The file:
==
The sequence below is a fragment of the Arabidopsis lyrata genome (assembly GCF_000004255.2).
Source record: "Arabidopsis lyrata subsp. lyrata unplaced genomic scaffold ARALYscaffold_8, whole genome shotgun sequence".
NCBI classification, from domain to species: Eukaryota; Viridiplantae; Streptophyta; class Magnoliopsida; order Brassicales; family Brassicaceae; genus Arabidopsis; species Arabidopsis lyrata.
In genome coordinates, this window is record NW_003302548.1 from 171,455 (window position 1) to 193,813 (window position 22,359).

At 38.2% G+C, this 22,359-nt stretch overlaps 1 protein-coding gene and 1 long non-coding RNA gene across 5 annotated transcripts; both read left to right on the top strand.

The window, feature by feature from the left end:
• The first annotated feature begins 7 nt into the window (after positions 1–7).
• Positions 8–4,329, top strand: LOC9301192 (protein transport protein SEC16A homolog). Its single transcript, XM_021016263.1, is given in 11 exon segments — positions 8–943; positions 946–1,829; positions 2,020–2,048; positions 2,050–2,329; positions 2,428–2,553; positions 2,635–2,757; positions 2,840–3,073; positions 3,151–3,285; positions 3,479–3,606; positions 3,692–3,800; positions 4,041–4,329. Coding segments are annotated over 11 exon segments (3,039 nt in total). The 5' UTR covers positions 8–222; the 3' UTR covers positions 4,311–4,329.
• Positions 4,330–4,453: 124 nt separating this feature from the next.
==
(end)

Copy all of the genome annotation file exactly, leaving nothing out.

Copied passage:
The sequence below is a fragment of the Arabidopsis lyrata genome (assembly GCF_000004255.2).
Source record: "Arabidopsis lyrata subsp. lyrata unplaced genomic scaffold ARALYscaffold_8, whole genome shotgun sequence".
NCBI classification, from domain to species: Eukaryota; Viridiplantae; Streptophyta; class Magnoliopsida; order Brassicales; family Brassicaceae; genus Arabidopsis; species Arabidopsis lyrata.
In genome coordinates, this window is record NW_003302548.1 from 171,455 (window position 1) to 193,813 (window position 22,359).

At 38.2% G+C, this 22,359-nt stretch overlaps 1 protein-coding gene and 1 long non-coding RNA gene across 5 annotated transcripts; both read left to right on the top strand.

The window, feature by feature from the left end:
• The first annotated feature begins 7 nt into the window (after positions 1–7).
• Positions 8–4,329, top strand: LOC9301192 (protein transport protein SEC16A homolog). Its single transcript, XM_021016263.1, is given in 11 exon segments — positions 8–943; positions 946–1,829; positions 2,020–2,048; positions 2,050–2,329; positions 2,428–2,553; positions 2,635–2,757; positions 2,840–3,073; positions 3,151–3,285; positions 3,479–3,606; positions 3,692–3,800; positions 4,041–4,329. Coding segments are annotated over 11 exon segments (3,039 nt in total). The 5' UTR covers positions 8–222; the 3' UTR covers positions 4,311–4,329.
• Positions 4,330–4,453: 124 nt separating this feature from the next.